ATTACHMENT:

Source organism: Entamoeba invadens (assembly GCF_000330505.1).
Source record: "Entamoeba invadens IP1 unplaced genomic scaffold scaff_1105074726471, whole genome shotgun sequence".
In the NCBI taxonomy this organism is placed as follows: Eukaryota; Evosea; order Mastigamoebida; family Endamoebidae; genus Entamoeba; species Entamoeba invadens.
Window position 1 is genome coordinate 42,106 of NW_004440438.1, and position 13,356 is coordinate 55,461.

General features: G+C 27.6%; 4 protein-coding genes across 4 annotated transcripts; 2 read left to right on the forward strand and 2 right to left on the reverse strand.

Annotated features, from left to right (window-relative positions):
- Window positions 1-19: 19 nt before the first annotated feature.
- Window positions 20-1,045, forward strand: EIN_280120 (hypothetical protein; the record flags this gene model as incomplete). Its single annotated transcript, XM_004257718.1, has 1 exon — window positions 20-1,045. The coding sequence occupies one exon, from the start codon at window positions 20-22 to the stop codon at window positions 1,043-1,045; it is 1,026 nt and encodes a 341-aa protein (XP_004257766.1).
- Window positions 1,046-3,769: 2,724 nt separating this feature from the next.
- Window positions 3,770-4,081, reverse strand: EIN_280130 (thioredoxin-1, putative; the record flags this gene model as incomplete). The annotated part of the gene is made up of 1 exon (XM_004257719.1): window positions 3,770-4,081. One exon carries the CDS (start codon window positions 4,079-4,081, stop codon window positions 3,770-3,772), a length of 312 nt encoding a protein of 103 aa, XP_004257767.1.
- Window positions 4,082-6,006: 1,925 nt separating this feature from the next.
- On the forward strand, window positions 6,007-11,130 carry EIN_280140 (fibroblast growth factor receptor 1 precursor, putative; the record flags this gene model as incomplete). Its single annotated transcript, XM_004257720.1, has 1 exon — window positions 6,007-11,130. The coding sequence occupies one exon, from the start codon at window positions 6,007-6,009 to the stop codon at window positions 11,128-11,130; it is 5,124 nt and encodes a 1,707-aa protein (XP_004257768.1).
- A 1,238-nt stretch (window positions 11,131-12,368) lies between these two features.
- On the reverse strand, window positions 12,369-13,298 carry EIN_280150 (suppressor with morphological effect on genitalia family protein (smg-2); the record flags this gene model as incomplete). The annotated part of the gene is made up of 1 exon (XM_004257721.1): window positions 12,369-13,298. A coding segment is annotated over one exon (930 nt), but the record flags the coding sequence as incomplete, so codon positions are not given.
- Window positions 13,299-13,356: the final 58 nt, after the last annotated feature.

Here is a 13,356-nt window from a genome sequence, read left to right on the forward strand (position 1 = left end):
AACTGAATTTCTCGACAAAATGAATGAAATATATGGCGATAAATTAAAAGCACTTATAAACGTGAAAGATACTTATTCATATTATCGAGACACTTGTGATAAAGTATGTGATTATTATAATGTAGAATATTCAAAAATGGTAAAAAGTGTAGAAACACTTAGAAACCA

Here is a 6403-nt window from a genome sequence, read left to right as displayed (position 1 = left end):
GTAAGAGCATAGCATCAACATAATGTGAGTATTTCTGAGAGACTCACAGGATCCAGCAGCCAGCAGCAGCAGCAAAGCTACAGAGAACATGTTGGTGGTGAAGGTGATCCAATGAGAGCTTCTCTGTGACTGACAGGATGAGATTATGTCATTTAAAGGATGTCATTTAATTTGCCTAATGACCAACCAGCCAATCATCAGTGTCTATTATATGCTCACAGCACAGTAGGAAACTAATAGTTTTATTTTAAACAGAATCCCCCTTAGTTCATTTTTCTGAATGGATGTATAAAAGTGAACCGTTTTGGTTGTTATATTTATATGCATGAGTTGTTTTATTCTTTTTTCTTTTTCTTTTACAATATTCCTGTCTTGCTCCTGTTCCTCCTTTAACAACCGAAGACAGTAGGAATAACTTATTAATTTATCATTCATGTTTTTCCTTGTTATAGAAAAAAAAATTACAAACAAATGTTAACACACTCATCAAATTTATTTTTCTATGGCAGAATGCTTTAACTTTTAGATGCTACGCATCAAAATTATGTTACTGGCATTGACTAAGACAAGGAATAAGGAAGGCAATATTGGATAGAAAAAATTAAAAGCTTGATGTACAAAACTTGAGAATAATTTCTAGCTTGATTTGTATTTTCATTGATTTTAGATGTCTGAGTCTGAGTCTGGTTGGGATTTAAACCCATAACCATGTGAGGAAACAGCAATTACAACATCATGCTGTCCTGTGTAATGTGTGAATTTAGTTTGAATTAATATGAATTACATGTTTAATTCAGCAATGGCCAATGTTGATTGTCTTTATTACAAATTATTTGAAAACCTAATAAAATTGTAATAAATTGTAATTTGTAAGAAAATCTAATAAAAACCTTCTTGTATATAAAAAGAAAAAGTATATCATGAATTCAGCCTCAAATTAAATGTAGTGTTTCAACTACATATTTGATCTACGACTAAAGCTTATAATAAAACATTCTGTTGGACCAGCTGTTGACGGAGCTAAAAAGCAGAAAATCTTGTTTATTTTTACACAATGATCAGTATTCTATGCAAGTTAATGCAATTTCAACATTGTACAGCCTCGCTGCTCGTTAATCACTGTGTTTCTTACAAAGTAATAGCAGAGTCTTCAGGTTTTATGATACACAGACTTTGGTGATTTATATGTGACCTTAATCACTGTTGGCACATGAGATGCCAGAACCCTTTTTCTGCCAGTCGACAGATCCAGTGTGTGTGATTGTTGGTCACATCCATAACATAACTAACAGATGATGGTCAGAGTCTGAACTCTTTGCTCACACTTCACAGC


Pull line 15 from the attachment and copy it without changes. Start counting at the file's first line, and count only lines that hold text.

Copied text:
- Window positions 13,299-13,356: the final 58 nt, after the last annotated feature.